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By Jim Oaks

One of the newest form of 'technologies' to pop up in the automotive world is the LED or "light emitting diode" lamp. A light emitting diode (LED) lamp is essentially a semiconductor diode that emits a single color (monochromatic) light when operated in a forward based direction. An LED lamp consists of the die or light emitting semi-conductor material, a lead frame to support the die, and an encapsulation epoxy which surrounds and protects the structure.

While all diodes release light, most don't do it very effectively. In an ordinary diode, the semiconductor material itself ends up absorbing a lot of the light energy. LEDs are specially constructed to release a large number of photons outward. Additionally, they are housed in a plastic bulb that concentrates the light in a particular direction. As you can see in the diagram, most of the light from the diode bounces off the sides of the bulb, traveling on through the rounded end.

LEDs have several advantages over conventional incandescent lamps. For one thing, they don't have a filament that will burn out, so they last much longer (50,000 hours). Additionally, their small plastic bulb makes them a lot more durable. Their small size also makes it possible to put efficient lighting in a small area.

The main advantage is efficiency. In conventional incandescent bulbs, the light-production process involves generating a lot of heat (the filament must be warmed). This is completely wasted energy, unless you're using the lamp as a heater, because a huge portion of the available electricity isn't going toward producing visible light. LEDs generate very little heat, relatively speaking. A much higher percentage of the electrical power is going directly to generating light, which cuts down on the electricity demands considerably.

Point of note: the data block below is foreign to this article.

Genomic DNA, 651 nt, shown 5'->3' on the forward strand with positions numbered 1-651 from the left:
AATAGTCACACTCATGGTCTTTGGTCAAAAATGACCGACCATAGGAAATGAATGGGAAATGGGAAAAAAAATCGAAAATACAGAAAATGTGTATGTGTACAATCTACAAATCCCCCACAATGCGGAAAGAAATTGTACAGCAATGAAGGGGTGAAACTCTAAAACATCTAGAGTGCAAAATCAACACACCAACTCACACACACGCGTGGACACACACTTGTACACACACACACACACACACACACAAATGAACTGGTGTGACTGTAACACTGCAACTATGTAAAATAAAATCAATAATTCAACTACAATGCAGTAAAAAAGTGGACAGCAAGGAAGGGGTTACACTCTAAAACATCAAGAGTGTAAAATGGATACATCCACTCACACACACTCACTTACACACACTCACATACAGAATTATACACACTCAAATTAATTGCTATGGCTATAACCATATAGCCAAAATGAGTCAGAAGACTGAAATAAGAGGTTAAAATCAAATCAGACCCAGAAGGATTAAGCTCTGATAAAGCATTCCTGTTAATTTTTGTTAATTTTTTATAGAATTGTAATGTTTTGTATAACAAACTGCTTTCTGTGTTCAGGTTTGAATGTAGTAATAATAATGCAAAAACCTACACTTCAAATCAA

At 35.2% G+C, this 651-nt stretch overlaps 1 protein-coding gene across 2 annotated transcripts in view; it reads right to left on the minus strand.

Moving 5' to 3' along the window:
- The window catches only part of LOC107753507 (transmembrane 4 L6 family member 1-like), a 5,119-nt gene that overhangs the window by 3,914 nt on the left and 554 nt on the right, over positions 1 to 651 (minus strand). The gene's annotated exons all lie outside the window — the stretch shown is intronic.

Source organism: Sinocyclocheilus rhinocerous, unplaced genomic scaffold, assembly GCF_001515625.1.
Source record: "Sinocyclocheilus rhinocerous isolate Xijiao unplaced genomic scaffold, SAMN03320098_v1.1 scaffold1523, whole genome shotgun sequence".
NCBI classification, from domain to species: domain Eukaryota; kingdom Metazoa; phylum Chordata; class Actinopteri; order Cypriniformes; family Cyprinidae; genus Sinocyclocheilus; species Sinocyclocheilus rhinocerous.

Up until recently, LEDs were too expensive to use for most lighting applications because they're built around advanced semiconductor material. The price of semiconductor devices has plummeted over the past decade, however, making LED's a more cost-effective lighting option for a wide range of situations. While they may be more expensive than incandescent lights up front, their longer life and lower power usage can make them a better buy in the long run. In the future, you'll see more applications of LED's in automobiles. 

Which Bulbs Does My Truck Take?

Check out the links below:

Click HERE To Identify The Bulbs In Your Vehicle

A Cross Reference For Some Car Bulbs

Public Safety Vehicles:

LED's really hit the automotive world with safety vehicles. Safety vehicles have gone from big sealed beam bulbs, to smaller halogen bulbs, to strobe, and finally LED. LED has a longer life than all the previous lighting options, are brighter and more reliable than strobe, don't have any mechanical parts, and their small sizes are allowing LED emergency lights to be placed in small spaces.

Another nice feature about the LED lights, is that they can appear completely clear and hide their color until turned on. LED's that emit different colors are made of different semi-conductor materials, and require different energies to light them.

LED's and Your Trucks Interior:

So how does this effect you? Enthusiasts have found that they can get replacement LED's to replace interior lighting that allows the opportunity for different colors and brighter light. Unlike traditional bulbs, LED's don't generate a lot of heat that could melt the light housings and or lenses if you add a brighter light.

You can replace pretty much any type of interior light with an LED. Here are some samples of interior lights:

Traditional Festoon type LED bulb for your dome light.

Above is another brighter LED that will go in a Festoon style fixture